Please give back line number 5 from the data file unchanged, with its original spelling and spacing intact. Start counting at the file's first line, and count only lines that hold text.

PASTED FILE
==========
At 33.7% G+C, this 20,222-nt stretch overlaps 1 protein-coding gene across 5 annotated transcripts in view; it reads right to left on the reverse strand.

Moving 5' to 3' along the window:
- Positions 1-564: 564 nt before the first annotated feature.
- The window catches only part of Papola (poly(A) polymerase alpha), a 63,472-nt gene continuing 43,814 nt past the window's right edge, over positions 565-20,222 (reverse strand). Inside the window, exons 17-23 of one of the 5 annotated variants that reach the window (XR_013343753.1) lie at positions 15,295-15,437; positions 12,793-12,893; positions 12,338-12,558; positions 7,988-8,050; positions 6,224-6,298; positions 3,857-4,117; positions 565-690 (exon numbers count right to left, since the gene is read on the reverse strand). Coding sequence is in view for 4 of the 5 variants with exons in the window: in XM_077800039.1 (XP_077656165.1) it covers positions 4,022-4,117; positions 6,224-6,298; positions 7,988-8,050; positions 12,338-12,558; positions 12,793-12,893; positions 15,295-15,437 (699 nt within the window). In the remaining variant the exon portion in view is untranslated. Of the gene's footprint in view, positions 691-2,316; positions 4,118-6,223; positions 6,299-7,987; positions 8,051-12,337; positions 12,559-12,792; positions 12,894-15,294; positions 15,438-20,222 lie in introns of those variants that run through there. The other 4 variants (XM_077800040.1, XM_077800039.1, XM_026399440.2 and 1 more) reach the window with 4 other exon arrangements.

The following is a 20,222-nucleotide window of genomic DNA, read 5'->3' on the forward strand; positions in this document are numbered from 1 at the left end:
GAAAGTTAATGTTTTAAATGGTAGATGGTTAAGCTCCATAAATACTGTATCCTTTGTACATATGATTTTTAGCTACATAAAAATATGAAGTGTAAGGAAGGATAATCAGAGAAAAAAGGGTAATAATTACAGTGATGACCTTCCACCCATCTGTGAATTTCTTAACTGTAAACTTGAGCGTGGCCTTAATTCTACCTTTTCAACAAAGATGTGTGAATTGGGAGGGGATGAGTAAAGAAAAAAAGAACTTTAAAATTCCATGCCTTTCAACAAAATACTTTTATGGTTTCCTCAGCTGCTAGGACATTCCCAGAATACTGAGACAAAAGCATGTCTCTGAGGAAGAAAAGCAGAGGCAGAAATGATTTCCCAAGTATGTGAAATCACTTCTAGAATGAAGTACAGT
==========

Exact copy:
The following is a 20,222-nucleotide window of genomic DNA, read 5'->3' on the forward strand; positions in this document are numbered from 1 at the left end: